Champions League has plenty to offer beyond the big names
The perpetual hard hitters of Real Madrid, Bayern Munich, Barcelona and Chelsea might all be present and accounted for in this season's Champions League, but with UEFA president Michel Platini's aim to extend a chance to a wider range of countries to participate, there are a few other names to consider. If your team hasn't made the competition this time, one of these five sides might be worthy of a follow.
Ludogorets are already in plenty of neutrals' hearts after their extraordinary playoff penalty-shootout win over Steaua Bucharest. Cosmin Moti, a former Dinamo Bucharest defender standing in for red-carded goalkeeper Vladislav Stoyanov, saved two Steaua kicks and scored one himself.
There's more than romance to their rise, however. Founded only in 2001, the Razgrad, Bulgaria-based club have been propelled to the domestic title and into the Champions League on the back of support from multimillionaire owner Kiril Domuschiev, who purchased the club four years ago.
The modesty of their 8,000-capacity Ludogorets Arena (which would have been reduced to 6,000 if fully seated) means that Basel, Real Madrid and Liverpool will instead visit the Nacionalen Stadion in Sofia, a five-hour drive to the southwest of their home. It could be a dry run for the future, with Domuschiev reportedly in talks with Slavia Sofia owner Ventsislav Stefanov to build a new, joint 40,000-seat arena in the Bulgarian capital.
The leading lights from Cyprus (having won 23 domestic championships) are no strangers to the Champions League. They are embarking on their third group-stage campaign, having made Cypriot football history in 2011-12, when they emerged from a tough-looking group containing Porto, Atletico Madrid and Zenit St Petersburg and beating 2010 semifinalists Lyon on penalties in the knockout stages. They eventually exited after a quarterfinal against Real Madrid.
After Ivan Jovanovic led them in that glorious season, his departure saw a loss of stability, with former Hearts coach Paulo Sergio having a brief spell in charge. They are now coached by former Blackburn, Sheffield United and Huddersfield midfielder Giorgos Donis. A good, diverse squad now has even more Champions League experience with the arrival of John Arne Riise from Fulham and former Olympiakos striker Rafik Djebbour, who was at Nottingham Forest last season.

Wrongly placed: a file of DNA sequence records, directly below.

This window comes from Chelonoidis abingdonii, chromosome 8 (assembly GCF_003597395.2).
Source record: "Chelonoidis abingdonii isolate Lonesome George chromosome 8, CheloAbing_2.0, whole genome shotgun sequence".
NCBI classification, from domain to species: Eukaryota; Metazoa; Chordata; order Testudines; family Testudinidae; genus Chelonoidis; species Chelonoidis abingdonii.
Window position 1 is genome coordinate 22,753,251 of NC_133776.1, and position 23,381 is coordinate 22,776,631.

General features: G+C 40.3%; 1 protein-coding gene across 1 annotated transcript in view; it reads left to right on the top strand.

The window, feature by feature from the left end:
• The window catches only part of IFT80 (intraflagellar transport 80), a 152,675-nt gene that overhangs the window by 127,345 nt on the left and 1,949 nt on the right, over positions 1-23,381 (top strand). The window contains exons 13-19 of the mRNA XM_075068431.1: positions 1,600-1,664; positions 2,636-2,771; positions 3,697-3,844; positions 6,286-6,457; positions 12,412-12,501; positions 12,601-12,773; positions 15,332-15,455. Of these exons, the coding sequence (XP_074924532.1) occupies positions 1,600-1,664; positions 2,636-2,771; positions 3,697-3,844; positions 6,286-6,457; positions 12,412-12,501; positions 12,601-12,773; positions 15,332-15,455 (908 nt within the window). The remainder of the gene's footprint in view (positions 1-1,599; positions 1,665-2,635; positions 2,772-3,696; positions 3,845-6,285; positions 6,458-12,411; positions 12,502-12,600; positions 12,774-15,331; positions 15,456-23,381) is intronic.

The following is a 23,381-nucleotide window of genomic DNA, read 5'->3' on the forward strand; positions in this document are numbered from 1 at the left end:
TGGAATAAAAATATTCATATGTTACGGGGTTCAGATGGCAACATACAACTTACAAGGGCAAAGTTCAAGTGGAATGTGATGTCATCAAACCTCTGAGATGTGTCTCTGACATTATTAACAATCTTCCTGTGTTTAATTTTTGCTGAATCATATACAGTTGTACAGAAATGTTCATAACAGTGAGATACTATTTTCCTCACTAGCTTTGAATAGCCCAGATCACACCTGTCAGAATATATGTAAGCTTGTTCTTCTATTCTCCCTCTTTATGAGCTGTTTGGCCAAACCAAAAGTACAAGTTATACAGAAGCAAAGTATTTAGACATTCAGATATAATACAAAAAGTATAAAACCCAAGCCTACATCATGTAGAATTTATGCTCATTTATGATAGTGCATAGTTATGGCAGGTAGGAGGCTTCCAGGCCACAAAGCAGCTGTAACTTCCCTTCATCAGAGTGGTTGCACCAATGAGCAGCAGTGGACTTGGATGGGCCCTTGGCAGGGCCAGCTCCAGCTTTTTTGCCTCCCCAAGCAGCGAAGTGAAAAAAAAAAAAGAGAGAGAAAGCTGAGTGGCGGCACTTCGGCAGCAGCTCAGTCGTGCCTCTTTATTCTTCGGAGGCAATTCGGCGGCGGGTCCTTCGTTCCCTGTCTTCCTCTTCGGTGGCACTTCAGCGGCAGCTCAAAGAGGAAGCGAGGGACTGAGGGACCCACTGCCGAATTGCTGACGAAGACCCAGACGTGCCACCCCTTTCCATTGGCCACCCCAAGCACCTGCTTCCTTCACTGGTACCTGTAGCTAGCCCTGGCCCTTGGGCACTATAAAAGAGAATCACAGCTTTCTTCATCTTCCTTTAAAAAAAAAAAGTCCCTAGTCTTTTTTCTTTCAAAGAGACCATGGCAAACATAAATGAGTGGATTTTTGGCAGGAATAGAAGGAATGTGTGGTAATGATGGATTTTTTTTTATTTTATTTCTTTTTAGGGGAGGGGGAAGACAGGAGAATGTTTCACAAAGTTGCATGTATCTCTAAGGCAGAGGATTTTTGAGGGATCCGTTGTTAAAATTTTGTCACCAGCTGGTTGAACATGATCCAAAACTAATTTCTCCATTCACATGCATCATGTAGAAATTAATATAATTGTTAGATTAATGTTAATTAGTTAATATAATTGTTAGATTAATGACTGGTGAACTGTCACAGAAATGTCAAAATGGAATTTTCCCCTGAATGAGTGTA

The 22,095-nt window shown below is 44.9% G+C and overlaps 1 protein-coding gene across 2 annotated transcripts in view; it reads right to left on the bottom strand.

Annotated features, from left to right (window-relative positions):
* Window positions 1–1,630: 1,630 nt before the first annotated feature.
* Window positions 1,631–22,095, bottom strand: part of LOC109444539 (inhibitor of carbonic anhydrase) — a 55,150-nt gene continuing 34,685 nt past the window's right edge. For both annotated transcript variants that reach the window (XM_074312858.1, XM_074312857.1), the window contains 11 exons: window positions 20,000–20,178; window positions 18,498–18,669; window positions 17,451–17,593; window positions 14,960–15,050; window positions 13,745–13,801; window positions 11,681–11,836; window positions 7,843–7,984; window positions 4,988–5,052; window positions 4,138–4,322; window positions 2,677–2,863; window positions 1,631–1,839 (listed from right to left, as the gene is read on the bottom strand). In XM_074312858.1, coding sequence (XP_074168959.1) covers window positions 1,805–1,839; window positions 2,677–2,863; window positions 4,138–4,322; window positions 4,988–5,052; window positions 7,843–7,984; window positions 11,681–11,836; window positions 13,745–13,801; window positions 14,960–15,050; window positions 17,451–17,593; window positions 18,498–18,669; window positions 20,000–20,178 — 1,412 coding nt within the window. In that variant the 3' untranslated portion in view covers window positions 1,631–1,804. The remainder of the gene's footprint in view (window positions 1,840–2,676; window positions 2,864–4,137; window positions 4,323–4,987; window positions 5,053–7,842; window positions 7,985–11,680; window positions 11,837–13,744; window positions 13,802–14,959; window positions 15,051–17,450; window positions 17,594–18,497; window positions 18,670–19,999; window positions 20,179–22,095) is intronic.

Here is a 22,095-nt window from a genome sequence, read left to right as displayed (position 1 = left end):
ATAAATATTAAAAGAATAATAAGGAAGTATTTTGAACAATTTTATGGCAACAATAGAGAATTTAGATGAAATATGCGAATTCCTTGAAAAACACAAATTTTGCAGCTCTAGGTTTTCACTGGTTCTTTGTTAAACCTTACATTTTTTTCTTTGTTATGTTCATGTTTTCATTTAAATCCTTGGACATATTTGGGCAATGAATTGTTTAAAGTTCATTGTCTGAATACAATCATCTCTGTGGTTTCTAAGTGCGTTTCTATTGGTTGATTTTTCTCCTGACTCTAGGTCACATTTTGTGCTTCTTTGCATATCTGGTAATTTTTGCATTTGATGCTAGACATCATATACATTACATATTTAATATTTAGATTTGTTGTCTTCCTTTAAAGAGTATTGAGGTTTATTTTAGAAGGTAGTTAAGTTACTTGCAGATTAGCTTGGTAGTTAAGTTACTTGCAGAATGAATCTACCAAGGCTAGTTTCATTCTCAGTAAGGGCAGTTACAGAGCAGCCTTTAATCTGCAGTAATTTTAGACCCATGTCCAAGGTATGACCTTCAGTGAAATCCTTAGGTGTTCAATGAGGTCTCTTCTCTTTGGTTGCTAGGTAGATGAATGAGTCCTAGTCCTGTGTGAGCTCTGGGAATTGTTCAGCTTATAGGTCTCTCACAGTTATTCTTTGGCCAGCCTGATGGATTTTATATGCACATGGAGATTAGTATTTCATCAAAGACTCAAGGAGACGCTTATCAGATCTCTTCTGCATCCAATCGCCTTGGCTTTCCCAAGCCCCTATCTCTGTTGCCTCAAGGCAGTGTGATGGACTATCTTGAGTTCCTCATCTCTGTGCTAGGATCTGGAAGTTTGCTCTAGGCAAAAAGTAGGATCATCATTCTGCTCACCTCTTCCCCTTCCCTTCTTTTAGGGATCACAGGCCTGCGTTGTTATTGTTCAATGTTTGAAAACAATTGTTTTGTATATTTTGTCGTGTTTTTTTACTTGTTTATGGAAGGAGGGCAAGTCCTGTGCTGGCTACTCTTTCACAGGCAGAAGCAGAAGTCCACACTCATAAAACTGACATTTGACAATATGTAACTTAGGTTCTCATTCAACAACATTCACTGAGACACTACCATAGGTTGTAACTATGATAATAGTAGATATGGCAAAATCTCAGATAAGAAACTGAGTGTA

Slovenian champions for the past four seasons in a row, Maribor now have the chance to spread their wings after reaching the Champions League group stage for the first time in 15 years. They are clear underdogs in a group containing Chelsea, Sporting Lisbon and Schalke despite their playoff win over Celtic.
They do, however, have a trusted goal-getter in the shape of their long-serving captain, Brazilian forward Marcos Tavares. Now in his eighth season at the club, he can count 18 goals in European competition among the 121 he has rattled in since arriving. It was he, inevitably, who struck the second-leg winner in Glasgow.
OK, so Shakhtar aren't exactly unknown, having been a perennial in the competition for almost a decade and having won the 2009 UEFA Cup in between for good measure. Mircea Lucescu has presided over a period of domestic dominance and playing some dazzling football in Europe, leaning heavily on a big Brazilian contingent -- yesterday, including Fernandinho, and Willian and today Alex Teixeira and Douglas Costa.
They are, however, operating in unfavourable conditions, with the continuing conflict in Ukraine seeing them move all football operations out of Donetsk. They will play their Champions League home games in Lviv -- 750 miles west of home.
Since they began their exile, the Donbass Arena has suffered bomb damage, and the club's offices in Donetsk have been taken over by armed intruders. In context, retaining the Ukrainian Premier League and advancing from the Champions League group stage would represent perhaps the biggest achievement of Lucescu's illustrious career.
The name Malmo will always be associated with local boy Zlatan Ibrahimovic, but Himmelsblatt (Sky Blues) fans have new reasons to be proud. It would be stretching the point to say that former West Bromwich Albion striker Markus Rosenberg, who scored twice in the second-leg win over Red Bull Salzburg, is now the city's favourite son, but this current Malmo team have every right to be considered heroes.
Make no mistake about it: Overturning the Austrian champions -- a club with an annual budget four times the size of theirs -- in the playoff round was a quite titanic achievement. Malmo are thus the first Swedish team to compete in the group stage for 14 years. They have history in the competition going way back, having lost in the final to Nottingham Forest in 1979 but haven't participated since 1990-91, when it was still a straight knockout. In a group with finalists Atletico Madrid, Juventus and Olympiakos, they will cherish every second now.
Andy Brassell is a freelance European football writer and broadcaster for the BBC, The Independent, ESPN, The Blizzard, Four Four Two, Talksport and others.